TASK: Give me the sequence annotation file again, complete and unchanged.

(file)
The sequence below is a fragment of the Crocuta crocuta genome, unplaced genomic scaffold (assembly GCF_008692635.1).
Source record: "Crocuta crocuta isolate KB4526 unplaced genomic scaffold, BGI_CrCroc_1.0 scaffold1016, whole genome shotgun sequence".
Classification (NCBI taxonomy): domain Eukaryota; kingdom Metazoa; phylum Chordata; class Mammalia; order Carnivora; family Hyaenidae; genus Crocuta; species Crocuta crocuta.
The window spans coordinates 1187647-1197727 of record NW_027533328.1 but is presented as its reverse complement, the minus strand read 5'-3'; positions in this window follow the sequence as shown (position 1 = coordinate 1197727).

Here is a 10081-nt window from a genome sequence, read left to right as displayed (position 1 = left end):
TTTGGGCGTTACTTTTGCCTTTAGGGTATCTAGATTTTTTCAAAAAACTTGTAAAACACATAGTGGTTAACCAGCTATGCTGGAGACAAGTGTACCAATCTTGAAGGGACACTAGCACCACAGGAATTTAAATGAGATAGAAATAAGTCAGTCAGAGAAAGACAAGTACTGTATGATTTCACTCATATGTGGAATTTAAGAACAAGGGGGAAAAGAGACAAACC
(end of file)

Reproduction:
The sequence below is a fragment of the Crocuta crocuta genome, unplaced genomic scaffold (assembly GCF_008692635.1).
Source record: "Crocuta crocuta isolate KB4526 unplaced genomic scaffold, BGI_CrCroc_1.0 scaffold1016, whole genome shotgun sequence".
Classification (NCBI taxonomy): domain Eukaryota; kingdom Metazoa; phylum Chordata; class Mammalia; order Carnivora; family Hyaenidae; genus Crocuta; species Crocuta crocuta.
The window spans coordinates 1187647-1197727 of record NW_027533328.1 but is presented as its reverse complement, the minus strand read 5'-3'; positions in this window follow the sequence as shown (position 1 = coordinate 1197727).

Here is a 10081-nt window from a genome sequence, read left to right as displayed (position 1 = left end):
TTTGGGCGTTACTTTTGCCTTTAGGGTATCTAGATTTTTTCAAAAAACTTGTAAAACACATAGTGGTTAACCAGCTATGCTGGAGACAAGTGTACCAATCTTGAAGGGACACTAGCACCACAGGAATTTAAATGAGATAGAAATAAGTCAGTCAGAGAAAGACAAGTACTGTATGATTTCACTCATATGTGGAATTTAAGAACAAGGGGGAAAAGAGACAAACC